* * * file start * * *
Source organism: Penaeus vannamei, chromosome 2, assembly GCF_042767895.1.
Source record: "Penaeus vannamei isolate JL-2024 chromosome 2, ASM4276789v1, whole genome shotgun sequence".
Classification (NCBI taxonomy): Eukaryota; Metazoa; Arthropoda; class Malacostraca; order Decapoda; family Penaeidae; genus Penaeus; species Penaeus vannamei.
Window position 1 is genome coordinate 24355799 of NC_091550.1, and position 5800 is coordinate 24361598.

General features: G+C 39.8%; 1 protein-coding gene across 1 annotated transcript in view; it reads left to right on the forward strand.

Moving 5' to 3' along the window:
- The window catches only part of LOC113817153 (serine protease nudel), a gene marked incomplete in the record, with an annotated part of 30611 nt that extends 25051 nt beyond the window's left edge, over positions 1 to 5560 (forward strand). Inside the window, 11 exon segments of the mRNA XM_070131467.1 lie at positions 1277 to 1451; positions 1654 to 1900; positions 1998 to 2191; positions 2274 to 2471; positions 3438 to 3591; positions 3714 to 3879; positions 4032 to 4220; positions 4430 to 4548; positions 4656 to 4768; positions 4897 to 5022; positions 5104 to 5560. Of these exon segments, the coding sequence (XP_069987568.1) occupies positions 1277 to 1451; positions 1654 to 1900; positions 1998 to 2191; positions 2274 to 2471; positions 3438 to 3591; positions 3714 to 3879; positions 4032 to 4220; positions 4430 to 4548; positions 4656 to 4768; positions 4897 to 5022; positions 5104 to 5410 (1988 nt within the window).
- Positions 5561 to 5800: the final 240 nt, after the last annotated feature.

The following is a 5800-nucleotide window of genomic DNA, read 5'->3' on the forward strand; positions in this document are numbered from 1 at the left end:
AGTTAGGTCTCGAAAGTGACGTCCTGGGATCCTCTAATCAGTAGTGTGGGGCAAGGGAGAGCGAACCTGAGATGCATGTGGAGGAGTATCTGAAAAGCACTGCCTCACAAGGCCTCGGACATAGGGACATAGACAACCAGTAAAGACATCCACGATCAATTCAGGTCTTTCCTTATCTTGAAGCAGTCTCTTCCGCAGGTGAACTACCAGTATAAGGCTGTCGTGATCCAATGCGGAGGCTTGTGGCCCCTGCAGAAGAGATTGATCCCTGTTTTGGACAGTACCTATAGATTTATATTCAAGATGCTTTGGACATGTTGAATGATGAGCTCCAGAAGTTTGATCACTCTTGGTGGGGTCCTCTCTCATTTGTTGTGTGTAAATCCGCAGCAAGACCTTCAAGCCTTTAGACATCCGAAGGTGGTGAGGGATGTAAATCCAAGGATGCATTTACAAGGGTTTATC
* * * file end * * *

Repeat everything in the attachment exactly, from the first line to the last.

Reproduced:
Source organism: Penaeus vannamei, chromosome 2, assembly GCF_042767895.1.
Source record: "Penaeus vannamei isolate JL-2024 chromosome 2, ASM4276789v1, whole genome shotgun sequence".
Classification (NCBI taxonomy): Eukaryota; Metazoa; Arthropoda; class Malacostraca; order Decapoda; family Penaeidae; genus Penaeus; species Penaeus vannamei.
Window position 1 is genome coordinate 24355799 of NC_091550.1, and position 5800 is coordinate 24361598.

General features: G+C 39.8%; 1 protein-coding gene across 1 annotated transcript in view; it reads left to right on the forward strand.

Moving 5' to 3' along the window:
- The window catches only part of LOC113817153 (serine protease nudel), a gene marked incomplete in the record, with an annotated part of 30611 nt that extends 25051 nt beyond the window's left edge, over positions 1 to 5560 (forward strand). Inside the window, 11 exon segments of the mRNA XM_070131467.1 lie at positions 1277 to 1451; positions 1654 to 1900; positions 1998 to 2191; positions 2274 to 2471; positions 3438 to 3591; positions 3714 to 3879; positions 4032 to 4220; positions 4430 to 4548; positions 4656 to 4768; positions 4897 to 5022; positions 5104 to 5560. Of these exon segments, the coding sequence (XP_069987568.1) occupies positions 1277 to 1451; positions 1654 to 1900; positions 1998 to 2191; positions 2274 to 2471; positions 3438 to 3591; positions 3714 to 3879; positions 4032 to 4220; positions 4430 to 4548; positions 4656 to 4768; positions 4897 to 5022; positions 5104 to 5410 (1988 nt within the window).
- Positions 5561 to 5800: the final 240 nt, after the last annotated feature.

The following is a 5800-nucleotide window of genomic DNA, read 5'->3' on the forward strand; positions in this document are numbered from 1 at the left end:
AGTTAGGTCTCGAAAGTGACGTCCTGGGATCCTCTAATCAGTAGTGTGGGGCAAGGGAGAGCGAACCTGAGATGCATGTGGAGGAGTATCTGAAAAGCACTGCCTCACAAGGCCTCGGACATAGGGACATAGACAACCAGTAAAGACATCCACGATCAATTCAGGTCTTTCCTTATCTTGAAGCAGTCTCTTCCGCAGGTGAACTACCAGTATAAGGCTGTCGTGATCCAATGCGGAGGCTTGTGGCCCCTGCAGAAGAGATTGATCCCTGTTTTGGACAGTACCTATAGATTTATATTCAAGATGCTTTGGACATGTTGAATGATGAGCTCCAGAAGTTTGATCACTCTTGGTGGGGTCCTCTCTCATTTGTTGTGTGTAAATCCGCAGCAAGACCTTCAAGCCTTTAGACATCCGAAGGTGGTGAGGGATGTAAATCCAAGGATGCATTTACAAGGGTTTATC